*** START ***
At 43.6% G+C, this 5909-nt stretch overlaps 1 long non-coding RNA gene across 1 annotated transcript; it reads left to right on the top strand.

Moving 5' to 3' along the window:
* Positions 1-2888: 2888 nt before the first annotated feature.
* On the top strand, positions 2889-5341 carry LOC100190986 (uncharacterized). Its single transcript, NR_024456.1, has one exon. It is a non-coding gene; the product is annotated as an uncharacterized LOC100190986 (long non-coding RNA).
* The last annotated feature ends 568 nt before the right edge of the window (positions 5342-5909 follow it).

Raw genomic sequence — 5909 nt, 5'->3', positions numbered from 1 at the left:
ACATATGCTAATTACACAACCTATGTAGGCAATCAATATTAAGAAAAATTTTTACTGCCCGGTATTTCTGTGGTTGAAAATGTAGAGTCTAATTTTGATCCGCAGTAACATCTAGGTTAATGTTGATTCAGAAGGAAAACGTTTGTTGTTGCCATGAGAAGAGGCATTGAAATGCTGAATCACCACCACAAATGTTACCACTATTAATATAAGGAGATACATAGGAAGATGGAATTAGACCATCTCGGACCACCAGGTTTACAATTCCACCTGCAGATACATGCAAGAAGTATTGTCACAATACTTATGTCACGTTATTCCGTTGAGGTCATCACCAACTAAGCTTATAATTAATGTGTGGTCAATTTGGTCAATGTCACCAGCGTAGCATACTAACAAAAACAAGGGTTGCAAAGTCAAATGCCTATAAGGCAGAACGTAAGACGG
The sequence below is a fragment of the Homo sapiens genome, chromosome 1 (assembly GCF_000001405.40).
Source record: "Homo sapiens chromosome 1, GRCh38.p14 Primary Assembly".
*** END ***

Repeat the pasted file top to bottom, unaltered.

At 43.6% G+C, this 5909-nt stretch overlaps 1 long non-coding RNA gene across 1 annotated transcript; it reads left to right on the top strand.

Moving 5' to 3' along the window:
* Positions 1-2888: 2888 nt before the first annotated feature.
* On the top strand, positions 2889-5341 carry LOC100190986 (uncharacterized). Its single transcript, NR_024456.1, has one exon. It is a non-coding gene; the product is annotated as an uncharacterized LOC100190986 (long non-coding RNA).
* The last annotated feature ends 568 nt before the right edge of the window (positions 5342-5909 follow it).

Raw genomic sequence — 5909 nt, 5'->3', positions numbered from 1 at the left:
ACATATGCTAATTACACAACCTATGTAGGCAATCAATATTAAGAAAAATTTTTACTGCCCGGTATTTCTGTGGTTGAAAATGTAGAGTCTAATTTTGATCCGCAGTAACATCTAGGTTAATGTTGATTCAGAAGGAAAACGTTTGTTGTTGCCATGAGAAGAGGCATTGAAATGCTGAATCACCACCACAAATGTTACCACTATTAATATAAGGAGATACATAGGAAGATGGAATTAGACCATCTCGGACCACCAGGTTTACAATTCCACCTGCAGATACATGCAAGAAGTATTGTCACAATACTTATGTCACGTTATTCCGTTGAGGTCATCACCAACTAAGCTTATAATTAATGTGTGGTCAATTTGGTCAATGTCACCAGCGTAGCATACTAACAAAAACAAGGGTTGCAAAGTCAAATGCCTATAAGGCAGAACGTAAGACGG
The sequence below is a fragment of the Homo sapiens genome, chromosome 1 (assembly GCF_000001405.40).
Source record: "Homo sapiens chromosome 1, GRCh38.p14 Primary Assembly".